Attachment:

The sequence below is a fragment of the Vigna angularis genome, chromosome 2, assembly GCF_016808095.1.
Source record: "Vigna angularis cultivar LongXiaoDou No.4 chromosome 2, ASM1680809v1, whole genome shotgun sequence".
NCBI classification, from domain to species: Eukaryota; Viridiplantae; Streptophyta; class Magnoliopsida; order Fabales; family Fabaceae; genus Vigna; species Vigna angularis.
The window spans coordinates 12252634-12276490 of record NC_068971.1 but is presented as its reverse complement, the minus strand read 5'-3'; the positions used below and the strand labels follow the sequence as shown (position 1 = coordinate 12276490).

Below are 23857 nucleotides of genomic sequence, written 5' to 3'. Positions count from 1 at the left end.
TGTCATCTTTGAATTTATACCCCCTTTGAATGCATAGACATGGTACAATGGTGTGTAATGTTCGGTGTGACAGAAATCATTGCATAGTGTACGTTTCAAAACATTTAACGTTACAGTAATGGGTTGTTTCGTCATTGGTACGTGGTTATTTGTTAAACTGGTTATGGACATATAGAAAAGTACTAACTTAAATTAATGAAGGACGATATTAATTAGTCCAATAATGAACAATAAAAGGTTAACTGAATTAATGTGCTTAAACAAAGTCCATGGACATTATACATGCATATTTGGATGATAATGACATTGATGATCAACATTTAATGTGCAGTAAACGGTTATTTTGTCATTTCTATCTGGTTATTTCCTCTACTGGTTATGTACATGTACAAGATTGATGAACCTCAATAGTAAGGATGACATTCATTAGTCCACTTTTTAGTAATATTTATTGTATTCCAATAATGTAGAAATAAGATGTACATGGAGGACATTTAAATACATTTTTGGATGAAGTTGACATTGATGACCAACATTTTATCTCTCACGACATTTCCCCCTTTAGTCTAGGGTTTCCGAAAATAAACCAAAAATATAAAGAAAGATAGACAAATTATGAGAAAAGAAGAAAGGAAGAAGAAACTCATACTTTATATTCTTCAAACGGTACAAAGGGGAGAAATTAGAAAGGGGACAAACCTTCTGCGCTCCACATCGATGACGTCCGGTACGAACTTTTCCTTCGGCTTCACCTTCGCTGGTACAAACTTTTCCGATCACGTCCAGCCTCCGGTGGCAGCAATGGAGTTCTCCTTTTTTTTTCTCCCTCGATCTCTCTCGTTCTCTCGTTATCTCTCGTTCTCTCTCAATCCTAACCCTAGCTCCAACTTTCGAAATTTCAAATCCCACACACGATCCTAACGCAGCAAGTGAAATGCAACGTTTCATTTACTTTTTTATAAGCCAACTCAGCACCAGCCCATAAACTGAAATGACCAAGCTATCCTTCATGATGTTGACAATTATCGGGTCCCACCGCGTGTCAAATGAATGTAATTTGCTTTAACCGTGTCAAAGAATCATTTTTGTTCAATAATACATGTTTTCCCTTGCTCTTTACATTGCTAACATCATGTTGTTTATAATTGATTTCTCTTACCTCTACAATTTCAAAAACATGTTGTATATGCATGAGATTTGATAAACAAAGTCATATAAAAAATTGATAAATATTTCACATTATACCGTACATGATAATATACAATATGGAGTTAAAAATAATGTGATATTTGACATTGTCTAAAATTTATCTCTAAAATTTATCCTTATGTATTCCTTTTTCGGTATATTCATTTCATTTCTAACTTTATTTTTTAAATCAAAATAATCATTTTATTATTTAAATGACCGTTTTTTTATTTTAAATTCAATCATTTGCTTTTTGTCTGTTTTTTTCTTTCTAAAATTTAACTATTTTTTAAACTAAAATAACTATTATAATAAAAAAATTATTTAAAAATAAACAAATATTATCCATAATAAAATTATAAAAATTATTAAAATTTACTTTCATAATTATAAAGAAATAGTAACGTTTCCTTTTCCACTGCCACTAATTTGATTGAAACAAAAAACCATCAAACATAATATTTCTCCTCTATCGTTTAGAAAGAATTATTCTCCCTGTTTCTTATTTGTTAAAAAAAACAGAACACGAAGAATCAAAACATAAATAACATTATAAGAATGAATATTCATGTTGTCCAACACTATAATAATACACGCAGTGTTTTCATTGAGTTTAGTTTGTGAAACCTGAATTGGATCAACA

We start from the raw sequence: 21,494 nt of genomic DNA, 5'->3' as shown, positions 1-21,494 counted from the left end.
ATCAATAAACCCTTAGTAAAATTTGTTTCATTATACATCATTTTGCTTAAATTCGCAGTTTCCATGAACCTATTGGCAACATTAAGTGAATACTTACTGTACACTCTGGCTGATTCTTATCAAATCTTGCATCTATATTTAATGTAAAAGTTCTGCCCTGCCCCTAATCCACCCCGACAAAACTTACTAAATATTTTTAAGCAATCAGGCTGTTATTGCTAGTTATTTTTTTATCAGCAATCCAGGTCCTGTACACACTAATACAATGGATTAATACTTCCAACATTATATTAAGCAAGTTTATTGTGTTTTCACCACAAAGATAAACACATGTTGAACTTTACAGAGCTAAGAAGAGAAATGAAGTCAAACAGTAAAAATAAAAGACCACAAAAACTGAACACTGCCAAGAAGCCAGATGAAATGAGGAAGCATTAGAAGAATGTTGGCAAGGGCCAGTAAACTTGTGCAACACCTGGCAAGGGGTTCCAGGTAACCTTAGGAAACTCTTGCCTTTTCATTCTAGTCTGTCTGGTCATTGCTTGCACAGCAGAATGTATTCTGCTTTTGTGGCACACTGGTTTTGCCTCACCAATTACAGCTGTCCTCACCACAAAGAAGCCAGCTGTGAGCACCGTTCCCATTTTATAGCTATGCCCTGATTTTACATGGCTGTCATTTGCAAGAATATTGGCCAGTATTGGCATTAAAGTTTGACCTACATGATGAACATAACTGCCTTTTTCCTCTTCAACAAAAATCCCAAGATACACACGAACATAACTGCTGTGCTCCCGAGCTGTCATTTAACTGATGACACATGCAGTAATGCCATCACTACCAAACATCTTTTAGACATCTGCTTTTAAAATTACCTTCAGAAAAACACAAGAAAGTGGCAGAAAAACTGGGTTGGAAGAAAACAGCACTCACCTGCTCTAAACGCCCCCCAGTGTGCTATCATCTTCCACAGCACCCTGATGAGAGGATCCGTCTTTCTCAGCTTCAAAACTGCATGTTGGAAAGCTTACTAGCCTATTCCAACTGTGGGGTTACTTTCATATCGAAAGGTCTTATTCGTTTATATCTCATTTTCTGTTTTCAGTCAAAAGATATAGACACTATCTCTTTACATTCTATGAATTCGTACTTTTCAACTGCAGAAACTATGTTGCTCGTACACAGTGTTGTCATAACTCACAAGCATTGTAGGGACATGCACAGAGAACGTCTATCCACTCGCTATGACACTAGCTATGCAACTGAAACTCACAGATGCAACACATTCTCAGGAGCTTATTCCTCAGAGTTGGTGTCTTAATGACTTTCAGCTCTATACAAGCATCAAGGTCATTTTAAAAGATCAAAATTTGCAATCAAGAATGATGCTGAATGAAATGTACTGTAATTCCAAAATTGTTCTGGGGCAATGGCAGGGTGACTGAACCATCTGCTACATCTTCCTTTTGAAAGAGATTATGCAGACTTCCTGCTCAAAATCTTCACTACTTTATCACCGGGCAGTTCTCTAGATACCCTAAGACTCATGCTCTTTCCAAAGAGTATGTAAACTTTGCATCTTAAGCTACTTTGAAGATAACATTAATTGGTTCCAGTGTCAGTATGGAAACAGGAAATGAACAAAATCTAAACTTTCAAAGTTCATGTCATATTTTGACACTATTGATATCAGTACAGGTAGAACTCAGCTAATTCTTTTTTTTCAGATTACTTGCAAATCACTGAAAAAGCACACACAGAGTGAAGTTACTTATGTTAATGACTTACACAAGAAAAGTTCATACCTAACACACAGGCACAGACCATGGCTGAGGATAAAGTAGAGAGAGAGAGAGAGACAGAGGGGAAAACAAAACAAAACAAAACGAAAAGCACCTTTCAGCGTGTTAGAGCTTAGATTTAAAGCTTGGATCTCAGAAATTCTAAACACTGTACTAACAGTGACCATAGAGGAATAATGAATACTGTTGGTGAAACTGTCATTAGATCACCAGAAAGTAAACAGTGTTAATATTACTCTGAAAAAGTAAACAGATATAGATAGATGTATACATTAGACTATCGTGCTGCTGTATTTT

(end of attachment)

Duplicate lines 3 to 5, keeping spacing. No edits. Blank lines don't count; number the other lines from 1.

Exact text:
NCBI classification, from domain to species: Eukaryota; Viridiplantae; Streptophyta; class Magnoliopsida; order Fabales; family Fabaceae; genus Vigna; species Vigna angularis.
The window spans coordinates 12252634-12276490 of record NC_068971.1 but is presented as its reverse complement, the minus strand read 5'-3'; the positions used below and the strand labels follow the sequence as shown (position 1 = coordinate 12276490).

Below are 23857 nucleotides of genomic sequence, written 5' to 3'. Positions count from 1 at the left end.